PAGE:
Buenos Aires

Matías Duville

Galería Alberto Sendrós

According to the Toba catastrophe theory, a supervolcanic event 75,000 years ago at Lake Toba, on Sumatra, triggered an ice age that changed the course of human history by creating a bottleneck in evolution. When looking at Matías Duville’s images, one wonders whether a second global catastrophe of major proportions is due any moment, for the artist is a chronicler of disaster, registering in his paintings the aftermath of a cataclysm.

In 2003, at this gallery, Duville presented his first drawings—nightmarish images of swimming pools surrounded by a thick, ominous liquid, drawn on small pieces of silk. Part of their mysterious atmosphere was due to a curious procedure: Duville would first draw on and then tug at the silk threads, blurring the image. At other times he used crayon directly on the wall, hurriedly drawing a plane crash in the mountains or a hurricane sweeping away everything in its path. The paintings in the recent show are part of his “Wood Shavings” series, 2007, works on huge wooden panels out of which he chops bits and pieces as if a bird had furiously pecked at the image.

At first glance, Duville might appear to be a landscape artist. But all his landscapes are about threat and foreboding. In his shattered paintings, the world is cobbled together, slightly out of scale and perspective. The landscapes stretch from snowcapped alpine peaks to the thatched roofs of a village. Nothing about them is sentimentally rustic as, like a wrathful god, Duville summons the elements: the slicing cold of deep winter, the ferocious storm welling up in a dark sky. Flinty precipices rise up beyond the frosted valley, its houses muffled in white; bony fir trees grow like mushrooms, water swallows up a camp, blackbirds hover over rural towns, while the chopped wood itself reinforces the sense of destruction. In Primitivo Agreste (Primitive Wilderness), a picture of rural cottages is disassembled through its own making: The tidy precision of the homes is rendered surreal by the chaos of their surroundings; the serenity of the lake is marred by the scratching towers of trees.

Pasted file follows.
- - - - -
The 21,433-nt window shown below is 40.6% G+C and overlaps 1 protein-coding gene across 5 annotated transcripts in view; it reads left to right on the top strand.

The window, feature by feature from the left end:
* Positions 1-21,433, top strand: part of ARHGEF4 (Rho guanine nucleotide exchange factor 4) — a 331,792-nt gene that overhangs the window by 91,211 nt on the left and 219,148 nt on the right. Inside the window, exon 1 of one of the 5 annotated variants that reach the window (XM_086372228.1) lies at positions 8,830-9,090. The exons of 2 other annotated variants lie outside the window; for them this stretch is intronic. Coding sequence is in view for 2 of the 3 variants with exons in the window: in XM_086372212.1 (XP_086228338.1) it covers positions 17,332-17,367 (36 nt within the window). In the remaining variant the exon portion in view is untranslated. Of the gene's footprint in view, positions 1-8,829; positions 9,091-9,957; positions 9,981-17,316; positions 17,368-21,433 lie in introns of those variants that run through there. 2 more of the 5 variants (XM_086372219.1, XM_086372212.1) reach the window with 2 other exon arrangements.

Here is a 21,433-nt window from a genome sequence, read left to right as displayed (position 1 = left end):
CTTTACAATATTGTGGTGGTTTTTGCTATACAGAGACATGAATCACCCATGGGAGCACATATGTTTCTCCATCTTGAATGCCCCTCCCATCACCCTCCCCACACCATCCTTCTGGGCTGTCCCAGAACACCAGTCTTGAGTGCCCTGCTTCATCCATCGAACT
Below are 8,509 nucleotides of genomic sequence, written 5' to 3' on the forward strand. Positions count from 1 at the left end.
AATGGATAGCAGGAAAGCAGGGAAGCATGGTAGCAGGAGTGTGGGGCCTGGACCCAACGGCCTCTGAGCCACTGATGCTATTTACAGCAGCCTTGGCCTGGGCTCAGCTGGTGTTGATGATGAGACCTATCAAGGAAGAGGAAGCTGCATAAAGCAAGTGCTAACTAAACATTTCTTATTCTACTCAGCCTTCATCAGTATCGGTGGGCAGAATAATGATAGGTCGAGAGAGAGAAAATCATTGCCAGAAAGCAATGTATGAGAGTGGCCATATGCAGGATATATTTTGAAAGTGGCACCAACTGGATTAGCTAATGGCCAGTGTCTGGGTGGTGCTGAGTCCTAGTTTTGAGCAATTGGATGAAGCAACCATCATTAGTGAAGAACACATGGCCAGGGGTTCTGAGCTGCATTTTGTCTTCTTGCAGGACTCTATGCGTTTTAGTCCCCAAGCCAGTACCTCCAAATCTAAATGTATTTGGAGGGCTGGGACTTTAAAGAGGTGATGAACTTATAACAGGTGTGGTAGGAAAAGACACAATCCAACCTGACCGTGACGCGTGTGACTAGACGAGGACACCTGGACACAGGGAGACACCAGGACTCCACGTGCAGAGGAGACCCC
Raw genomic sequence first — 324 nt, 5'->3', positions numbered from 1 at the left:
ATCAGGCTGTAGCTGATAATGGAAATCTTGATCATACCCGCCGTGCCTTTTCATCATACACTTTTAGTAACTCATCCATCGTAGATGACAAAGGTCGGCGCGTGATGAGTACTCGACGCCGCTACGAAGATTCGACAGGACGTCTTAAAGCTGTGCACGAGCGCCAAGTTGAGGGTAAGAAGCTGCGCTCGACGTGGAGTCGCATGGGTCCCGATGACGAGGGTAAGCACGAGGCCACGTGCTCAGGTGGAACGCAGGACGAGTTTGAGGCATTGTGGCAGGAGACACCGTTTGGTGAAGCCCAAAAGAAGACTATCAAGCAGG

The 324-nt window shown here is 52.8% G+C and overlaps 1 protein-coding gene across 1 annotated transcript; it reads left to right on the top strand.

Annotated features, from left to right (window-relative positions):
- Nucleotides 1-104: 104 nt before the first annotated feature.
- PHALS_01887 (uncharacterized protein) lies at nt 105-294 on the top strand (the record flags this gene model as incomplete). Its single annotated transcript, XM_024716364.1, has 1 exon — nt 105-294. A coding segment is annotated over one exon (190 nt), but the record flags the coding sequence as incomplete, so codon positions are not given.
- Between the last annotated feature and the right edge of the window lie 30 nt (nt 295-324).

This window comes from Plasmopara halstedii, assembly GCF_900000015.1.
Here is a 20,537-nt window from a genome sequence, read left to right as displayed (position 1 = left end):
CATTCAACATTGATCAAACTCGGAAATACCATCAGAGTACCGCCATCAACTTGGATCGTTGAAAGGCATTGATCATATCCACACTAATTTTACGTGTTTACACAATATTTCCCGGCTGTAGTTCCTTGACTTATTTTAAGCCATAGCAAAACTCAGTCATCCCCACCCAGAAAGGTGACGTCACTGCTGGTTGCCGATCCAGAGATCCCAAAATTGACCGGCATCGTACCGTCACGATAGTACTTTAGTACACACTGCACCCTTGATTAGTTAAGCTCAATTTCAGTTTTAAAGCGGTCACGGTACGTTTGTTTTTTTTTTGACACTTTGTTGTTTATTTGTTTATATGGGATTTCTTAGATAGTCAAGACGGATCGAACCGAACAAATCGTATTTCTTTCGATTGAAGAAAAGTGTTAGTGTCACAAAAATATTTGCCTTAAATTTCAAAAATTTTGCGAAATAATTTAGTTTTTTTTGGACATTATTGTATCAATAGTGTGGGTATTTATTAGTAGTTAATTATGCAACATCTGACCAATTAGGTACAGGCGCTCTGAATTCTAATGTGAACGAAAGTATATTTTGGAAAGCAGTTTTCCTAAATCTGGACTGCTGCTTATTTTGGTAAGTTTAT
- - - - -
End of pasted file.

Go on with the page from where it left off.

If in Duville’s earlier work human beings only rarely appeared as anonymous somnambulists, they have now completely vanished. Parque con casas y rocas (Park with Houses and Rocks) here recalls a time when the world turned white, animals froze, and trees died. Something about the picture recalls Brueghel’s _Hunters in the Snow, 1565; but whereas in Brueghel’s painting the freezing cold that threatens life provokes vitality, in Duville’s work life has disappeared altogether. Hunters in the Snow appears in Andrei Tarkovsky’s 1972 film Solaris, as a print that decorates the lounge of the space station; it is the astronauts’ memento of Earth. The thought that Duville’s picture may be the premonitory image of a radically altered planet is chilling.

The images seem full of premonitions, evident in the use of aerial perspective to heighten the sense of a spine-chilling silence. Aerial surveillance views have become familiar to us; they are an essentially indifferent way of experiencing the world. The overall effect here is one of tenebrous anxiety. It reminds us that this planet is an extraordinarily fragile place fraught with danger, a tiny rock hurtling through space.

María Gainza